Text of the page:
The complete and updated “rotifer polyculture method” for rearing first feeding zebrafish

Lawrence, Christian, Best, Jason, Cockington, Jason, Henry, Eric C., Hurley, Shane, James, Althea, Lapointe, Christopher, Maloney, Kara and Sanders, Erik (2016) The complete and updated “rotifer polyculture method” for rearing first feeding zebrafish. Journal of Visualized Experiments, 2016 107: e53629.1-e53629.1. doi:10.3791/53629

Author Lawrence, Christian
Best, Jason
Cockington, Jason
Henry, Eric C.
Hurley, Shane
James, Althea
Lapointe, Christopher
Maloney, Kara
Sanders, Erik
Title The complete and updated “rotifer polyculture method” for rearing first feeding zebrafish
Journal name Journal of Visualized Experiments   Check publisher's open access policy
ISSN 1940-087X
Publication date 2016-01-17
Sub-type Article (original research)
DOI 10.3791/53629
Open Access Status Not yet assessed
Volume 2016
Issue 107
Start page e53629.1
End page e53629.1
Total pages 1
Publisher Journal of Visualized Experiments
Language eng
Subject 1300 Biochemistry, Genetics and Molecular Biology
1500 Chemical Engineering
2400 Immunology and Microbiology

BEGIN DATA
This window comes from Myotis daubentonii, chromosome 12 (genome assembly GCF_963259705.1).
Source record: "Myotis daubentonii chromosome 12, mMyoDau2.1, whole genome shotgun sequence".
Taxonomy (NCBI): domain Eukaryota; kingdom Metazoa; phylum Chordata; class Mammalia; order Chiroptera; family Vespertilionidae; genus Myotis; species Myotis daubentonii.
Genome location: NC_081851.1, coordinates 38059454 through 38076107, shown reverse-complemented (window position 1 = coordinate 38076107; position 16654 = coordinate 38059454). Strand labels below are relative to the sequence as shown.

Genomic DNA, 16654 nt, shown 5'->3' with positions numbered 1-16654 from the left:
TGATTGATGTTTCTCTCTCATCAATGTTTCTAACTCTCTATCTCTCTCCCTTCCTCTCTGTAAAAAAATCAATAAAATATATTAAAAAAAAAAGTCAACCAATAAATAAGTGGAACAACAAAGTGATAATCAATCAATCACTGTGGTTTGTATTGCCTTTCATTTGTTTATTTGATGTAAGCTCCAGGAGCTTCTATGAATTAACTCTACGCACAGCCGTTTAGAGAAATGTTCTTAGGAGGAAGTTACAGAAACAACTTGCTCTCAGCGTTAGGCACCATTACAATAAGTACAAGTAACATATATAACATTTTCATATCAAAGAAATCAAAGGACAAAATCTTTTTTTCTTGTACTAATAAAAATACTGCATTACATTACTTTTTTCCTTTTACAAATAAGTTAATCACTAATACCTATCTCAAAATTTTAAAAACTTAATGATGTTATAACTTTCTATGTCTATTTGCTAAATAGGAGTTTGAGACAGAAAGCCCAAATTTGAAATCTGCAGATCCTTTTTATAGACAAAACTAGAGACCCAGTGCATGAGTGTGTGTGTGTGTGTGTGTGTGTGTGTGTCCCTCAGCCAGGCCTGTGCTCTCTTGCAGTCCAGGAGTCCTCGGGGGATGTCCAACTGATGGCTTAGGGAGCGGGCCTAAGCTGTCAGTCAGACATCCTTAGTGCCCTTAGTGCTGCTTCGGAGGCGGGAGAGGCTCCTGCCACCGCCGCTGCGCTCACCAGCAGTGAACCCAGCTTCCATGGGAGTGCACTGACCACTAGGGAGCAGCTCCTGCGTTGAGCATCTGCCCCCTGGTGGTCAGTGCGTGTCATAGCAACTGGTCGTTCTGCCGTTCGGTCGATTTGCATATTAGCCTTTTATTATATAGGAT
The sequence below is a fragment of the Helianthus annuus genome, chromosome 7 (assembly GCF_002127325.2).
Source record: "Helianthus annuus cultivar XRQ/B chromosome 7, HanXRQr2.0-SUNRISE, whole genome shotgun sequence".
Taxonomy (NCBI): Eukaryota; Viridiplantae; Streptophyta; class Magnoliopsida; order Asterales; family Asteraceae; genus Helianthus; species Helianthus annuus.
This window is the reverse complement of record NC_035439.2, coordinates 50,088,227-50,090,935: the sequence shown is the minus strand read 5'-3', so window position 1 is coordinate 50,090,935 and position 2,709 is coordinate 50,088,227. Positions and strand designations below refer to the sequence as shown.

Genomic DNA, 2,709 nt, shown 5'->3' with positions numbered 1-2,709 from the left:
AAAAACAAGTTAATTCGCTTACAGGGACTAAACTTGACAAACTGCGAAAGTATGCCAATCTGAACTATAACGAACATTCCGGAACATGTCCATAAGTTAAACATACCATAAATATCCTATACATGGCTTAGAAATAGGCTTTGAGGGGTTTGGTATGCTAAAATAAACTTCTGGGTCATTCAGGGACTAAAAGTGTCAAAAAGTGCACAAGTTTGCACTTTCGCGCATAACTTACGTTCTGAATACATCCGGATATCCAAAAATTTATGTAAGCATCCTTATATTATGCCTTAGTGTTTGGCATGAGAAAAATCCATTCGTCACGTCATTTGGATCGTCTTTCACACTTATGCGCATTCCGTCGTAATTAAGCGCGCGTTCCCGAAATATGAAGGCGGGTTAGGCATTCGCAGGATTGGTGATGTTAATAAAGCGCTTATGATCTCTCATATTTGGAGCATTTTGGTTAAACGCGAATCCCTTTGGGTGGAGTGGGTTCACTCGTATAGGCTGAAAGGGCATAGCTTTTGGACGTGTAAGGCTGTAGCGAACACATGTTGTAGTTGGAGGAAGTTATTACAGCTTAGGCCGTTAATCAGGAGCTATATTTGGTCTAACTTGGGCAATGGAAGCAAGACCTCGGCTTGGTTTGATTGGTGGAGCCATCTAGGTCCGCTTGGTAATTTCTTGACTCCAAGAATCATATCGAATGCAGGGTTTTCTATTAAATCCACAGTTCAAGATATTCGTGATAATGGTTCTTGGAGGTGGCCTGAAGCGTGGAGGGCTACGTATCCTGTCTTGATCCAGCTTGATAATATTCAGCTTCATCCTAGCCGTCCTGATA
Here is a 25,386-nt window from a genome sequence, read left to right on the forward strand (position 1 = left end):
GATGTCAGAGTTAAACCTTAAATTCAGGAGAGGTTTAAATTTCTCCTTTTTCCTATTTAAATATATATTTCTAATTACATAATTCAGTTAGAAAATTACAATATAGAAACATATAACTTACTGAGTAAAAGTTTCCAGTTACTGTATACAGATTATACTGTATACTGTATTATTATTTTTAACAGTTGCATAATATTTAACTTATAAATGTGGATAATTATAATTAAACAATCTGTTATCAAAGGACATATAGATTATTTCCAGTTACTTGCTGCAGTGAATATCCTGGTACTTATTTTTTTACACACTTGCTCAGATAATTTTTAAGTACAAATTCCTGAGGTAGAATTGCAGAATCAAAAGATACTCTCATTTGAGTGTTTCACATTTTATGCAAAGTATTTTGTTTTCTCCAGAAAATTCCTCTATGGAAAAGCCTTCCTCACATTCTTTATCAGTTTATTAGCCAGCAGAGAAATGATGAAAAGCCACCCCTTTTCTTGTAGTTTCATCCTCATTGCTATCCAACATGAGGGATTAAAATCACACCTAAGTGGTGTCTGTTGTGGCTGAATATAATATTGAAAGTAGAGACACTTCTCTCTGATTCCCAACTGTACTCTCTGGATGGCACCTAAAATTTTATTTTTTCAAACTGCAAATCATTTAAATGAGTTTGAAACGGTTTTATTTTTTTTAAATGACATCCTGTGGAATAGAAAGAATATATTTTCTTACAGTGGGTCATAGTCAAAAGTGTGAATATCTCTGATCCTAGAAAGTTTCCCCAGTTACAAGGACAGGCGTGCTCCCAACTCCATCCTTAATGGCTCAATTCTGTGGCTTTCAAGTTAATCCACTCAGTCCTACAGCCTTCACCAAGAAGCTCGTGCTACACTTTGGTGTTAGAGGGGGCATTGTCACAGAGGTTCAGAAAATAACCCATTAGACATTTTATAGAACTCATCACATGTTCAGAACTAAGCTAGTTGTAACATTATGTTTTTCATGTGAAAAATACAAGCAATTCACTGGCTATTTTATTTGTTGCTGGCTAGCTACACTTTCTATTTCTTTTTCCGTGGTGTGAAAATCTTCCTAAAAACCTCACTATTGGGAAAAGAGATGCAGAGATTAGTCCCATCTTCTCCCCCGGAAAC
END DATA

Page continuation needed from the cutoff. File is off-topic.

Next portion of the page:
2800 Neuroscience
Formatted abstract
The zebrafish (Danio rerio) is a model organism of increasing importance in many fields of science. One of the most demanding technical aspects of culture of this species in the laboratory is rearing first-feeding larvae to the juvenile stage with high rates of growth and survival. The central management challenge of this developmental period revolves around delivering highly nutritious feed items to the fish on a nearly continuous basis without compromising water quality. Because larval zebrafish are well-adapted to feed on small zooplankton in the water column, live prey items such as brachionid rotifers, Artemia, and Paramecium are widely recognized as the feeds of choice, at least until the fish reach the juvenile stage and are able to efficiently feed on processed diets. This protocol describes a method whereby newly hatched zebrafish larvae are cultured together with live saltwater rotifers (Brachionus plicatilis) in the same system. This polyculture approach provides fish with an "on-demand", nutrient-rich live food source without producing chemical waste at levels that would otherwise limit performance. Importantly, because the system harnesses both the natural high productivity of the rotifers and the behavioral preferences of the fish, the labor involved with maintenance is low. The following protocol details an updated, step-by-step procedure that incorporates rotifer production (scalable to any desired level) for use in a polyculture of zebrafish larvae and rotifers that promotes maximal performance during the first 5 days of exogenous feeding.
Keyword Developmental biology
Issue 107
Q-Index Code C1
Q-Index Status Provisional Code
Institutional Status UQ

Document type: Journal Article
Sub-type: Article (original research)
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